With 3 million downloads, Joe Media expands podcast slate to cover business
Joe Media, which initially grew a following through its coverage of football and other sports, is using podcasts to break into business and entrepreneurship coverage for younger people.
The publisher launched its first podcast in October, an hourlong weekly interview format, “Unfiltered with James O’Brien.” The podcast has had 3 million downloads since launch and an average listen length of 82 percent, roughly 50 minutes, according to the publisher.
According to Joe Media, it plans to launch a business-focused podcast in July as a one-to-one interview format. Each episode aims to get inside the minds of Britain’s entrepreneurs from different sectors, telling their stories of how they found success.
“We think there’s a huge gap in the podcast market for a show like this that appeals to a younger, switched-on, success-hungry but socially, economically and environmentally conscious demographic,” said Rebecca Fennelly, head of brand at Joe Media. “There’s a way to talk about entrepreneurship that’s not a hoity-toity business show.”
Joe Media has invested £1 million ($1.3 million) in audio across equipment, its team and building its third studio in London. Its other two studios are in Manchester and Dublin. The podcast team is led by former deputy editor of BBC 5 Live Sport, Simon Clancy, who joined Joe Media as head of audio in May this year. The team has grown from two to eight people since October, and the company plans to hire more.
Last week, Joe Media released its second podcast, “Boys Don’t Cry,” a 40-minute show hosted by comedian Russell Kane, that discusses topics that largely remain taboo with three guests each week. Fennelly said “Boys Don’t Cry” appeared on the iTunes top 10 podcast chart before the release of the first episode, which launched June 28. A football podcast is also planned for August.
“Humor is at the center of what we do,” said Fennelly. “Podcasts are genuinely immersive storytelling experiences. We’re telling stories that everyone wants to hear — like [food writer] Jack Monroe on poverty and class [on ‘Unfiltered with James O’Brien’] — but we don’t want to go the obvious route. We have to go beyond that.”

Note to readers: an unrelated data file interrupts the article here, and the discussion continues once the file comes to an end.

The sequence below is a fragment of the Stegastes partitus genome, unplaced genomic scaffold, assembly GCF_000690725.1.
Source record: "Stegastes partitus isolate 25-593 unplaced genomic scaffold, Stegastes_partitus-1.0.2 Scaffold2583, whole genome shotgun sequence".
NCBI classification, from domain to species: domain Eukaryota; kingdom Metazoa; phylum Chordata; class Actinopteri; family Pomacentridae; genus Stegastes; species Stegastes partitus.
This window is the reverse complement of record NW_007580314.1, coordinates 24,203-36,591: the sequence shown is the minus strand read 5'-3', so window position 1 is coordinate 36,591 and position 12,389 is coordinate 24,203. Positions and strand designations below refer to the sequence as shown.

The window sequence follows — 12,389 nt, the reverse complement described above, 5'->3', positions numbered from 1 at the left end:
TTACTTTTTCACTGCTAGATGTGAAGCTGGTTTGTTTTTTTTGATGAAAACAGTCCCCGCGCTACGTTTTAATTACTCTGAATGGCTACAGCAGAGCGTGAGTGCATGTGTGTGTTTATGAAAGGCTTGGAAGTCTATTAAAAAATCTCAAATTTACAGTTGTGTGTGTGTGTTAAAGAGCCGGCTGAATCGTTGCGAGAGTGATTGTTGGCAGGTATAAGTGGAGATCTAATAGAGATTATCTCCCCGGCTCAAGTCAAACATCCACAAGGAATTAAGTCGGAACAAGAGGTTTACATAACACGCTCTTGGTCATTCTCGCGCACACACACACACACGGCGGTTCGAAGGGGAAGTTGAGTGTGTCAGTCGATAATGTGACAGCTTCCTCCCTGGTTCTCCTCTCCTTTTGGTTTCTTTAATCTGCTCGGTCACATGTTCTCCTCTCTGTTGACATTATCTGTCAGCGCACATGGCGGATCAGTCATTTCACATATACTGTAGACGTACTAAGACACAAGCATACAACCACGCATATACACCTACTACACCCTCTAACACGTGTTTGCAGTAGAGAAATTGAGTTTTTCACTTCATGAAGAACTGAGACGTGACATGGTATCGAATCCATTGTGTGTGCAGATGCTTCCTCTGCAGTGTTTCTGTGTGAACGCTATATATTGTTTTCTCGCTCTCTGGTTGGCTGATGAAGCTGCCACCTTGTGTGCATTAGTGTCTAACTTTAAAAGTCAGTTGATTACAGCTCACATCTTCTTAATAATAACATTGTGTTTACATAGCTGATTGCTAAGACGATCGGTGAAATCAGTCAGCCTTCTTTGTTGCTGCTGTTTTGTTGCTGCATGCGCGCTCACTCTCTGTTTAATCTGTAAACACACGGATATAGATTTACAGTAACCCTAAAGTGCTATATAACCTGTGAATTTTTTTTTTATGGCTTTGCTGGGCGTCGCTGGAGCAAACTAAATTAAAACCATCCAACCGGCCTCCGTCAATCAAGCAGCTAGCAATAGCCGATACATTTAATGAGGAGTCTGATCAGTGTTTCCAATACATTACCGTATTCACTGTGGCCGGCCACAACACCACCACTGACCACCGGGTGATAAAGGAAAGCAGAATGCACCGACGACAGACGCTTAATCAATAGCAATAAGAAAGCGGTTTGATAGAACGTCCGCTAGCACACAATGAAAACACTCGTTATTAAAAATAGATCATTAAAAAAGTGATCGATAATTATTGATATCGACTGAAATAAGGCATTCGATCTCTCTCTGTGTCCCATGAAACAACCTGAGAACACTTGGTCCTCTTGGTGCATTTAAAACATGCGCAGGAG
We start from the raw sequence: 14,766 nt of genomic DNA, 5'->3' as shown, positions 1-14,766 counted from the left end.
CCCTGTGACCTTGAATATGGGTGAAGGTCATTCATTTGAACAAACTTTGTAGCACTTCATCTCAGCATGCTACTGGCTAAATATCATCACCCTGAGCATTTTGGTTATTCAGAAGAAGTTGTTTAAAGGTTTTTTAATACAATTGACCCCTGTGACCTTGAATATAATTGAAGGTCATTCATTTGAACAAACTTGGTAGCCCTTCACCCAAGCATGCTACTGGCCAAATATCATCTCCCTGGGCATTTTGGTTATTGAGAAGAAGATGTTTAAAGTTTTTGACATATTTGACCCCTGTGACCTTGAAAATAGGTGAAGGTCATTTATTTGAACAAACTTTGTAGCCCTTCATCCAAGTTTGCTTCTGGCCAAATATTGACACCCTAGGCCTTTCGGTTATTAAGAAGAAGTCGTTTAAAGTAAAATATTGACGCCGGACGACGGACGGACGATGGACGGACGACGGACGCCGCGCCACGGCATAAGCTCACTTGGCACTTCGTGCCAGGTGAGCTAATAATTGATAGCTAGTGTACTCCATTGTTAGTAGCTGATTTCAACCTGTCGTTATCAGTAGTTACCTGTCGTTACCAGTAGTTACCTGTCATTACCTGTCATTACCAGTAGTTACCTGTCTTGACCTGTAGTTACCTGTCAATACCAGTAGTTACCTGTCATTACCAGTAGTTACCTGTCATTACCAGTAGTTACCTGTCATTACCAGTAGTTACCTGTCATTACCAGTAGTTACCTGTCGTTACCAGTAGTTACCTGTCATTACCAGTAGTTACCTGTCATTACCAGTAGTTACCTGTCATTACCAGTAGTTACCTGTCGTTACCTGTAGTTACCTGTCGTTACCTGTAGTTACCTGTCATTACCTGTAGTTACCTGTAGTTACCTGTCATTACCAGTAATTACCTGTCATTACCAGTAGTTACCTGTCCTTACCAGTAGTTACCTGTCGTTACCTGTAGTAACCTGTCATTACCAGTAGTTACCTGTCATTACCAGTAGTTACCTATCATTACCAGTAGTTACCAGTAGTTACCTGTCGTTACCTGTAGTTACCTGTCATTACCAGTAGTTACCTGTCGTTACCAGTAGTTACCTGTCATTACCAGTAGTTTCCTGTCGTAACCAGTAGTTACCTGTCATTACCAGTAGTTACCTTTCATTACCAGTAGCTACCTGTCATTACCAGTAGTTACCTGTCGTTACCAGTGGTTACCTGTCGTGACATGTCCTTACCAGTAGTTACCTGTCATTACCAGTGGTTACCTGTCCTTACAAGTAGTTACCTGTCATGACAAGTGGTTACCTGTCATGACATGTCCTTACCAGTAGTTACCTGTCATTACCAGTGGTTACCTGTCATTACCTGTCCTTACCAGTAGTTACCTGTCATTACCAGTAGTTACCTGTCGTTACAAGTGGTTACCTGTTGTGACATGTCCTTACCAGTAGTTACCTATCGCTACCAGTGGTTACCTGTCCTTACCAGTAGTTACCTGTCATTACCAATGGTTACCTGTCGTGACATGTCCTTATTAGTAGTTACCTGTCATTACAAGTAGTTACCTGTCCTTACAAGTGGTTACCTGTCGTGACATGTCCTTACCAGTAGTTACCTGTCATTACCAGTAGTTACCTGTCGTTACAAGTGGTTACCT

Other guests on “Unfiltered with James O’Brien” include Parliament member David Lammy talking about Brexit, social activist Nimco Ali on female genital mutilation and former footballer Gary Lineker on the refugee crisis.
Success with previous podcasts featuring key talent is one thing. Translating that to areas that already have a lot of podcasts will take more work in carving out a distinctive editorial tone, said Steve Ackerman, managing director of media production company Somethin’ Else.
“There are very many successful football podcasts, like ‘Totally Football’ and ‘Guardian Football [Weekly],’” he said. “While ‘Unfiltered’ is a success, it’s a brand-building exercise for Joe and does a job for raising James O Brien’s profile.”
Off the back of “Unfiltered,” brands have been approaching Joe Media to discuss partnerships, said Fennelly, although the publisher is discerning about how it integrates with brands.
“Podcasts are a cool place for brands, but we have to be careful and picky about who we work with,” she said. “We want to find the right partner. If have to wait, we’ll wait. We’ll build the momentum rather than wait to have commercial backing.”
Ackerman said it’s possible for publishers to make six figures and upward sums for successful shows. “[Podcast advertising] is no longer just the preserve of mattresses, razors and website companies,” said Joe Copeman, U.K. country manager at podcast platform Acast. “As more and more diverse podcast content is being produced, we’re seeing a wealth of advertisers — from food to auto brands, banks to tourism bodies, arts organizations to record labels — enter the fray.” The number of brands that Acast works with has grown by 77 percent year over year, he said.
Joe Media said “Unfiltered” has also aided the growth of new, older audiences, typically female and over 35. This has occurred partly through distributing video and audio clips that are usually under two minutes on Facebook and Twitter to drive downloads, like this clip of Rugby World Cup referee Nigel Owens on accepting being gay and this one of Gary Lineker discussing why footballers shouldn’t be abused for their high wages.
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